The Supreme Court on June 28, 2012, decided that the Patient Protection and Affordable Care Act was constitutional.
I'm sure you've all read about this in the news. Now that a few days have past, we can digest some of the details of the high court's decision.
The Patient Protection and Affordable Care Act (PPACA) and its companion legislation, the Health Care and Education Reconciliation Act, was enacted back in March 2010. Together, these two laws brought about a wide variety of tax incentives impacting individuals and businesses and outlined a path to reform of the healthcare sector.
One of the most controversial of the tax provisions was the requirement for individual persons to obtain health insurance coverage beginning in the year 2014 or else pay a "shared responsibility penalty," unless the person was exempt from the individual mandate. In the case National Federation of Independent Businesses, el al., v. Sebelius, the Supreme Court was asked to decide on four questions:
- "on whether the Anti-Injunction Act (Code Sec. 7421) applies,
- "whether the individual mandate (Code Sec. 5000A) is a proper exercise of Congress' taxing power or its power under the Constitution's Commerce or Necessary and Proper Clauses; and
- "whether the PPACA's expansion of Medicaid exceeds the government's spending authority" (quoting from the CCH Tax Briefing: Supreme Court Upholds Health Care Law, p 1, hyperlinks added); and finally,
- Whether the individual mandate, if it was unconstitutional, could be separated from the rest of the legislation. (This was made clear to me by Kelly Phillips Erb's article in Forbes.)
The Court, in a majority of 5 in favor to 4 against, decided
- the Anti-Injunction Act (IRC section 7421) does not apply;
- the individual mandate is properly legislated under the taxing power granted to Congress, (but not under the Commerce Clause);
- the expansion of Medicaid is proper, but that the federal government cannot penalize states that choose not to participate in the program's expansion by withholding existing Medicaid funding;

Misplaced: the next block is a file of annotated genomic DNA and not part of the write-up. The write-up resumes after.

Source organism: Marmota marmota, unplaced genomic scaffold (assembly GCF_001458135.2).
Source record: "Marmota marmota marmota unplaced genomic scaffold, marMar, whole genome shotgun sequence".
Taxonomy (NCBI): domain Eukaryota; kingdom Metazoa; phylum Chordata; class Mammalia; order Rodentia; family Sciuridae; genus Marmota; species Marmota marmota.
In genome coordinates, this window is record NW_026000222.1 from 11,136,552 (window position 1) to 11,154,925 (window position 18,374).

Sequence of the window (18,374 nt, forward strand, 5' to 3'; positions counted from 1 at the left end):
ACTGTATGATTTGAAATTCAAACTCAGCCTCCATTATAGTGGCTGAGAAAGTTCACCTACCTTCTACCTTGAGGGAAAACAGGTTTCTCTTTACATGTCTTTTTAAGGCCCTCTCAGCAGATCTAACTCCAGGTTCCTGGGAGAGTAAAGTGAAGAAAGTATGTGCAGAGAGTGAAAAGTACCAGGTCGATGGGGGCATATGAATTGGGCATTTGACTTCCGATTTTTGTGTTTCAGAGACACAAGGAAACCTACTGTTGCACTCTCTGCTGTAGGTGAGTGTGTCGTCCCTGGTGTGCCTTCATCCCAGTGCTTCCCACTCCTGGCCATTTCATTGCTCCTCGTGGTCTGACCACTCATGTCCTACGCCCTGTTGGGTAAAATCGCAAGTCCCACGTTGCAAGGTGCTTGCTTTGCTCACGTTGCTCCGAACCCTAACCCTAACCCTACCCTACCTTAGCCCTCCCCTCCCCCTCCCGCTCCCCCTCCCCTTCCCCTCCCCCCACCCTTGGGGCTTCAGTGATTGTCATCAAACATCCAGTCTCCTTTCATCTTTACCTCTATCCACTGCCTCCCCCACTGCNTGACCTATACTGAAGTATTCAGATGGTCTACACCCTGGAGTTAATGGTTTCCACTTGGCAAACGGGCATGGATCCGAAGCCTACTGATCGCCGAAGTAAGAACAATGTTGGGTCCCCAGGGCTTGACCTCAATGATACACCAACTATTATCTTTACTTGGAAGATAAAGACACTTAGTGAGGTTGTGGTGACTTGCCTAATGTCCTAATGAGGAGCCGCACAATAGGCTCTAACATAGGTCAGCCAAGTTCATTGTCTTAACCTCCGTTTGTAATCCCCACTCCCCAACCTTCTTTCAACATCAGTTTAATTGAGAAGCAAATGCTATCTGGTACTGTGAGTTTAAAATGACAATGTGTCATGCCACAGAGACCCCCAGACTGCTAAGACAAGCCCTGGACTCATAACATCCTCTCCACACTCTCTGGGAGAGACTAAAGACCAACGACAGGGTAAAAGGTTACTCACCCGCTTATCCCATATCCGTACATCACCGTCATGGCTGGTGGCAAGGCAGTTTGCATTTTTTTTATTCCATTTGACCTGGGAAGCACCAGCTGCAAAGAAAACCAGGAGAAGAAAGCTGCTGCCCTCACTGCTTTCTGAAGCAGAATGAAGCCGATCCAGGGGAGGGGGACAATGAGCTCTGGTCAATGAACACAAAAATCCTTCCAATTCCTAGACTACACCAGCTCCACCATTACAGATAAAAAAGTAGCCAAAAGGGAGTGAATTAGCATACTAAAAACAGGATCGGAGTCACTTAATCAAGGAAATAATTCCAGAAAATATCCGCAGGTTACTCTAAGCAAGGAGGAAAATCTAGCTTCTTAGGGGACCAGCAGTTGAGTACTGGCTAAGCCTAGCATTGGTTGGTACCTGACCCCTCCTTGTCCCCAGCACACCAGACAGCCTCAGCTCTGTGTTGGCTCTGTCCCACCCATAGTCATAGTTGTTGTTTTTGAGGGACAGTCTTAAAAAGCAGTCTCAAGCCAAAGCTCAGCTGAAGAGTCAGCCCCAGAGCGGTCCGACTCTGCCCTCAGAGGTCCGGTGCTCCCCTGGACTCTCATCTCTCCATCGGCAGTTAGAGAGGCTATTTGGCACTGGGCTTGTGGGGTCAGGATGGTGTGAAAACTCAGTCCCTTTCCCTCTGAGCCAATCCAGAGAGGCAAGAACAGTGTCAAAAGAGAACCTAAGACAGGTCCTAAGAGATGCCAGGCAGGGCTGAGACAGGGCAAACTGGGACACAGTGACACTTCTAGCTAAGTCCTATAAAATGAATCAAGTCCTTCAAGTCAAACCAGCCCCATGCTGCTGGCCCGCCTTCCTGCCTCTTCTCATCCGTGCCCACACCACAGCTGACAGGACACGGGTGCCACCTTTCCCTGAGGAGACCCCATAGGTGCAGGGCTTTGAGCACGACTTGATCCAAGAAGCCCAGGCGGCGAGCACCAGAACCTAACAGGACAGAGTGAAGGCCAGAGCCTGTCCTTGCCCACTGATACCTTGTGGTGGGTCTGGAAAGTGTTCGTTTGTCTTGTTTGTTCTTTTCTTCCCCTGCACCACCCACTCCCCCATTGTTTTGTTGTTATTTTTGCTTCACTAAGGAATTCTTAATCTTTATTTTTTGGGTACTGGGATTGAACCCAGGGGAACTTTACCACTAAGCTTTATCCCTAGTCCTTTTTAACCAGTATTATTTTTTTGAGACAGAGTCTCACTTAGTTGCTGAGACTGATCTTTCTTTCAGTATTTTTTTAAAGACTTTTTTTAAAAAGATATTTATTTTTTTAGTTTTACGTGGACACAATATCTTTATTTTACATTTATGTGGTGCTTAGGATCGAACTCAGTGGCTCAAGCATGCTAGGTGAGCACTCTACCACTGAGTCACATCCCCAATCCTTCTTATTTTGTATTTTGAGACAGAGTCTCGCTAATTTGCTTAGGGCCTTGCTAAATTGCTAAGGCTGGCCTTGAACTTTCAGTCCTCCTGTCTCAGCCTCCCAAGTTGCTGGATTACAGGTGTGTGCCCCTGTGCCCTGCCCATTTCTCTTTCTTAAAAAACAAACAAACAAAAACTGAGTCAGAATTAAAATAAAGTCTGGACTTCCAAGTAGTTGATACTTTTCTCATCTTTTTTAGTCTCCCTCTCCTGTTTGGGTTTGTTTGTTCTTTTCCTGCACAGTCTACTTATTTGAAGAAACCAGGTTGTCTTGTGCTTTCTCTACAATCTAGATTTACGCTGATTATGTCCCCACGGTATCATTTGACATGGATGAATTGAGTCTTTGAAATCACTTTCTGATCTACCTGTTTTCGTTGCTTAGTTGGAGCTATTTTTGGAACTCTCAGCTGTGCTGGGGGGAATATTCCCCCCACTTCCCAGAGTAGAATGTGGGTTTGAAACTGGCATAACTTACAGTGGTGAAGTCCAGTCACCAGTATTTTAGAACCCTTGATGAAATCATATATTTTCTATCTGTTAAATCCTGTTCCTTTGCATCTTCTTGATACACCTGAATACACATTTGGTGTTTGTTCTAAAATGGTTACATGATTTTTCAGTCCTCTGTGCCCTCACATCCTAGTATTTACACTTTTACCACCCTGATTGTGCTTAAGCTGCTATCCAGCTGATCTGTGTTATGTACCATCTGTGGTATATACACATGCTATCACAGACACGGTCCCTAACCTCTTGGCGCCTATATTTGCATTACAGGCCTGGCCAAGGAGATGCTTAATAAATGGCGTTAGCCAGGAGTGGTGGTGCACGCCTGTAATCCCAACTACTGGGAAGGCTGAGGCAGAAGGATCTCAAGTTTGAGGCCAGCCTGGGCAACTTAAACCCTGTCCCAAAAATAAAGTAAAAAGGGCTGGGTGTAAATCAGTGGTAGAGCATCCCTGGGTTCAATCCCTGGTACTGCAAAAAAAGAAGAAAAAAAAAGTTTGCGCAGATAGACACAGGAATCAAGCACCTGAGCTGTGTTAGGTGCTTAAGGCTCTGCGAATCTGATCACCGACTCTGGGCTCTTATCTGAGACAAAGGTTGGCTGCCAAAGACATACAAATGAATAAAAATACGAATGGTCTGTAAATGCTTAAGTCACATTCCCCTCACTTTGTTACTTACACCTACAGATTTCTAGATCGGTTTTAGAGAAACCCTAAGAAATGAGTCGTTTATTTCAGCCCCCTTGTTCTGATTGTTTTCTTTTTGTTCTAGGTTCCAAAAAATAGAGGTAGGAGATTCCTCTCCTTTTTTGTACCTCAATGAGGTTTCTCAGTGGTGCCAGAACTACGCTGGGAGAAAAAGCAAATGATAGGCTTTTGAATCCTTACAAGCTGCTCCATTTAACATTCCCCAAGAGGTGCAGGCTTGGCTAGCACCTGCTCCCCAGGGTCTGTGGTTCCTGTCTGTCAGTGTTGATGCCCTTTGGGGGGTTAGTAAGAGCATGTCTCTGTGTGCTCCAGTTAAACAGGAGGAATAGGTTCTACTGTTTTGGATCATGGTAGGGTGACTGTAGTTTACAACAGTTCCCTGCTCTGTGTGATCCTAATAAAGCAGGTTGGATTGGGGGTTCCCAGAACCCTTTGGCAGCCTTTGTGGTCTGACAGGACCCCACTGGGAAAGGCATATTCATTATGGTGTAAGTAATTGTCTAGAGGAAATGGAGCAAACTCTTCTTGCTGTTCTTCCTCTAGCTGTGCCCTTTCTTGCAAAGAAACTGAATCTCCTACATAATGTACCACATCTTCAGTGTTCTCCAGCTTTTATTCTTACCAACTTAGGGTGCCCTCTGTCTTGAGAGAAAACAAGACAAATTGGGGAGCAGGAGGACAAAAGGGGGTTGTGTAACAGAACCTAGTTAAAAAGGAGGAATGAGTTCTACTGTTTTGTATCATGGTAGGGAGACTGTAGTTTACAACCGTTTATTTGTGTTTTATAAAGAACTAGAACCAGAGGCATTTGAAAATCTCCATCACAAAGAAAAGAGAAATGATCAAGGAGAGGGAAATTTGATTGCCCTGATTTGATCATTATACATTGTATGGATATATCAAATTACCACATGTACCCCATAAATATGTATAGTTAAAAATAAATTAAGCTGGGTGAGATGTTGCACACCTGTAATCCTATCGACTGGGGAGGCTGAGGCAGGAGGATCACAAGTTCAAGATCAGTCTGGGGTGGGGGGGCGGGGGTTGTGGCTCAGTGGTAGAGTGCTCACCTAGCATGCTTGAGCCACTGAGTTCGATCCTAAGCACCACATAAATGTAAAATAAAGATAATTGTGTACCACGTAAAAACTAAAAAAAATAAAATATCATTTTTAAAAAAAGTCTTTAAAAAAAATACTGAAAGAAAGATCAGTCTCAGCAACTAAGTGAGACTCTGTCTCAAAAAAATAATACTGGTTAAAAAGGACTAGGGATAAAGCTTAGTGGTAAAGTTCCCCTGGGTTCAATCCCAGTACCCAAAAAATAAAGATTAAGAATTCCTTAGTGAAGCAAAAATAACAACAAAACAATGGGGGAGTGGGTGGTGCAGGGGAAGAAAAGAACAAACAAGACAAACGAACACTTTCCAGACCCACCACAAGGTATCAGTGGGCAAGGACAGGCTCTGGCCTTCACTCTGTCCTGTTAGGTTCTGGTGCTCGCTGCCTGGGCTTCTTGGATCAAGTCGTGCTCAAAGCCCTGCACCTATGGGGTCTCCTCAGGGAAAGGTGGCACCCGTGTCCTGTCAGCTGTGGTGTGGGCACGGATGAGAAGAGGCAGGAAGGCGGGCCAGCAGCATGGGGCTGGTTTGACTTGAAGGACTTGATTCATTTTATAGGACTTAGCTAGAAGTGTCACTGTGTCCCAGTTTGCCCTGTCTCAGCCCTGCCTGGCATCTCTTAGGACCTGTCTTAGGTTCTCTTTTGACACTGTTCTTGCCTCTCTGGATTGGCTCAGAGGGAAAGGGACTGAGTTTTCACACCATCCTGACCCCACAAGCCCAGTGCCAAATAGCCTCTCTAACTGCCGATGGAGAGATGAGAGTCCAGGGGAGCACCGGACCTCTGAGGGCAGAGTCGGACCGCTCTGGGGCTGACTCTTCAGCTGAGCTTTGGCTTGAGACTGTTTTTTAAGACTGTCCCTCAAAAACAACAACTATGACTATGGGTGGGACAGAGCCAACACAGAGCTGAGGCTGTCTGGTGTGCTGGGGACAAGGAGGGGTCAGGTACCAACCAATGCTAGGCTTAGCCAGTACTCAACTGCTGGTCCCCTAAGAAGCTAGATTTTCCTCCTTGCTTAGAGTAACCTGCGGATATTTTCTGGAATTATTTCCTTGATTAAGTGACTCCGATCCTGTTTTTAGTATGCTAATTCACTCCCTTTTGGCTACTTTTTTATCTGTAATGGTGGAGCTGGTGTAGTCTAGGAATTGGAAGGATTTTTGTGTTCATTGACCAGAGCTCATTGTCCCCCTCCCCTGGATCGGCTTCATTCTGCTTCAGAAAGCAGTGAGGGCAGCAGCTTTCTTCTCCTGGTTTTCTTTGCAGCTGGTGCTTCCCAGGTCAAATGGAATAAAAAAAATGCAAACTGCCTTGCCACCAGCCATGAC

- the decision over whether the remainder of the PPACA could stand separated from the individual mandate was rendered a moot question since the mandate was found constitutional.
For more about the Supreme Court decision, see How the Justices Ruled (NYT), and the extensive media round-ups gathered by tax law professor Paul Caron in his posts on The Affordable Care Act and the Taxing Power, and More on the Affordable Care Act and the Taxing Power. Kelly Phillips Erb's article (linked to above) was the best and most informative of the articles I read about this court case.
The Supreme Court's decision leaves all the tax provisions in PPACA intact. Those tax provisions include:
- the requirement for individuals to maintain health insurance coverage beginning in 2014 or else pay a tax penalty;
- individual premium assistance tax credits to help low- and middle-income families purchase health insurance on state-run insurance exchanges;
- an increase in the threshold for deducting medical expenses as an itemized deduction from the current 7.5% to 10% starting in 2013;
- an increase in the tax penalty to 20% for non-qualifying distributions from Health Savings Accounts, Flexible Spending Accounts or Archer Medical Savings Accounts;
- an additional 0.9% Medicare hospital insurance tax on wages and self-employment income over $200,000 for unmarried persons and over $250,000 for married couples starting in 2013;